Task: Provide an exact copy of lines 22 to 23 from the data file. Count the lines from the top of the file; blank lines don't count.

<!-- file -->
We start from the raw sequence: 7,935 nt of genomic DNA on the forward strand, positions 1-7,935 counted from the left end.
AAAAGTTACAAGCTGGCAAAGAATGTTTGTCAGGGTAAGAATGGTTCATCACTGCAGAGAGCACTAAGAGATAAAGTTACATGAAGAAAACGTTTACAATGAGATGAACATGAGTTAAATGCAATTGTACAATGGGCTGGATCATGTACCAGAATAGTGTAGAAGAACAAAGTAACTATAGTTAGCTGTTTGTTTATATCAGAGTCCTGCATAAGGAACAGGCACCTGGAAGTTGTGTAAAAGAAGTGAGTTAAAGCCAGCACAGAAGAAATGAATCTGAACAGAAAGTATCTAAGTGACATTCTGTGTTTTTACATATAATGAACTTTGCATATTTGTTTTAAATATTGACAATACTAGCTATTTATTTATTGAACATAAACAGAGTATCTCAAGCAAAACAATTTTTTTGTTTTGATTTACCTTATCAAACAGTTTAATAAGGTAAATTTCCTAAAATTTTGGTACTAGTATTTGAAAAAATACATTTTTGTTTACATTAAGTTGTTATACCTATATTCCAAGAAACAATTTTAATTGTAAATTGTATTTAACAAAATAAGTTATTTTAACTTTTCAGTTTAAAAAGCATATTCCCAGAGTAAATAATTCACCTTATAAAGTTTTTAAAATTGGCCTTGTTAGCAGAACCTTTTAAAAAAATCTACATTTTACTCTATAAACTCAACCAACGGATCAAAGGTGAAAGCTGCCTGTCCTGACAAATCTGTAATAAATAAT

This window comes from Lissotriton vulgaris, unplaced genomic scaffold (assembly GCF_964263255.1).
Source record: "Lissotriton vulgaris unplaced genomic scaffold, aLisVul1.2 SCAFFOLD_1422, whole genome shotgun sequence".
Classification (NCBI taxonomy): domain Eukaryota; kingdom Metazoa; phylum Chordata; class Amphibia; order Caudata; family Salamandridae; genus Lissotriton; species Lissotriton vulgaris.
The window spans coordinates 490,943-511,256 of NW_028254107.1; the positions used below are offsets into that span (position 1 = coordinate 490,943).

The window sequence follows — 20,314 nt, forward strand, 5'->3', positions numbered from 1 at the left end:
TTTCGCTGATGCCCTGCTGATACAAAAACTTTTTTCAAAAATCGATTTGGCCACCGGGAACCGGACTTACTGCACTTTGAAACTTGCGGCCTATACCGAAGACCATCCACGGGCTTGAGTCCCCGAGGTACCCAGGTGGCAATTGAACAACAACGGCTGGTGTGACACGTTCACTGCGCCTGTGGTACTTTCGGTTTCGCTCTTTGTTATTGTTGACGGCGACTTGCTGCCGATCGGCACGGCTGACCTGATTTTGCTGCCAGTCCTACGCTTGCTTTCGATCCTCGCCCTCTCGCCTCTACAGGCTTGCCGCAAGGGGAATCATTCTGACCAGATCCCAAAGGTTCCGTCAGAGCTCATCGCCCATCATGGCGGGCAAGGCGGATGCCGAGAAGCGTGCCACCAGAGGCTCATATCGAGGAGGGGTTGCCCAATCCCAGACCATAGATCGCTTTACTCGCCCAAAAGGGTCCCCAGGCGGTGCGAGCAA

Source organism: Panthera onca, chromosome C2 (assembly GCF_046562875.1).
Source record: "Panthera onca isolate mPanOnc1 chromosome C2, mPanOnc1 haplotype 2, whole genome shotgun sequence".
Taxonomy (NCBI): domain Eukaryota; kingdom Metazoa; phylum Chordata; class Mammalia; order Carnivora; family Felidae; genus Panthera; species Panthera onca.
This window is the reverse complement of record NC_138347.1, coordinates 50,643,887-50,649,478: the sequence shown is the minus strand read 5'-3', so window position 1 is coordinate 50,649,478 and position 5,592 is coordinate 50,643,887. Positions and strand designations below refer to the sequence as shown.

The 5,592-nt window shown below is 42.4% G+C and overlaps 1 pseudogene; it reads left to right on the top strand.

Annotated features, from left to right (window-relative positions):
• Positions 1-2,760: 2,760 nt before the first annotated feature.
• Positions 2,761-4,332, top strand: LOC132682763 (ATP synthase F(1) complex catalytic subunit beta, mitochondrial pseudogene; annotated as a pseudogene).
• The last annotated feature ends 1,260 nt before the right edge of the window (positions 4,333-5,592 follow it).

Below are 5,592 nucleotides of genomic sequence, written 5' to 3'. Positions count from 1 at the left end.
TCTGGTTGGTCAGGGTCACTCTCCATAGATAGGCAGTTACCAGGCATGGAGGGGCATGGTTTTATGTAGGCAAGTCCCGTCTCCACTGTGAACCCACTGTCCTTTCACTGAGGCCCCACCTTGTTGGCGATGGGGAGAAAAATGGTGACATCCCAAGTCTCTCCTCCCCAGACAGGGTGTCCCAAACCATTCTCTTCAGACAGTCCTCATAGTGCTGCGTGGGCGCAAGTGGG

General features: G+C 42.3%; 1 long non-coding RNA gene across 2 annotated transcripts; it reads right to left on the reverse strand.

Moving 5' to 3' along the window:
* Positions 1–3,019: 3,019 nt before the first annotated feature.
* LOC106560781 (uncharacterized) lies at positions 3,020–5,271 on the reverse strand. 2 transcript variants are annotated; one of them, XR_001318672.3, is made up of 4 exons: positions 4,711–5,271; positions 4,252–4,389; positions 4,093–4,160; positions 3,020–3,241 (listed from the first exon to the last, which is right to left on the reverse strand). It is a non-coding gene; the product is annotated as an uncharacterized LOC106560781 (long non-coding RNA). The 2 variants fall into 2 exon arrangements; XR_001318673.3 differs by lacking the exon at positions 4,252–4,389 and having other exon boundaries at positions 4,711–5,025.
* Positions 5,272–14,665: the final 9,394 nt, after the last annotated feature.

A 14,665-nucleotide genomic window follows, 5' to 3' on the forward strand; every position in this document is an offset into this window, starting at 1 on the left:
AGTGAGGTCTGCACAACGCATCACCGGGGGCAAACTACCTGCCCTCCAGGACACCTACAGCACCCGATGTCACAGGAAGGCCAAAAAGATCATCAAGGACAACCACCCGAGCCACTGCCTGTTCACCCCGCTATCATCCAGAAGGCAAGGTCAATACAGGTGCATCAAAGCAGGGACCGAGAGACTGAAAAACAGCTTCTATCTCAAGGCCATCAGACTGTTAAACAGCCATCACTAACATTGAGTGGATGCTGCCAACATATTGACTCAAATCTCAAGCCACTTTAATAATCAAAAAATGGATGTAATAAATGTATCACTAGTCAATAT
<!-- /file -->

* Positions 1–3,019: 3,019 nt before the first annotated feature.
* LOC106560781 (uncharacterized) lies at positions 3,020–5,271 on the reverse strand. 2 transcript variants are annotated; one of them, XR_001318672.3, is made up of 4 exons: positions 4,711–5,271; positions 4,252–4,389; positions 4,093–4,160; positions 3,020–3,241 (listed from the first exon to the last, which is right to left on the reverse strand). It is a non-coding gene; the product is annotated as an uncharacterized LOC106560781 (long non-coding RNA). The 2 variants fall into 2 exon arrangements; XR_001318673.3 differs by lacking the exon at positions 4,252–4,389 and having other exon boundaries at positions 4,711–5,025.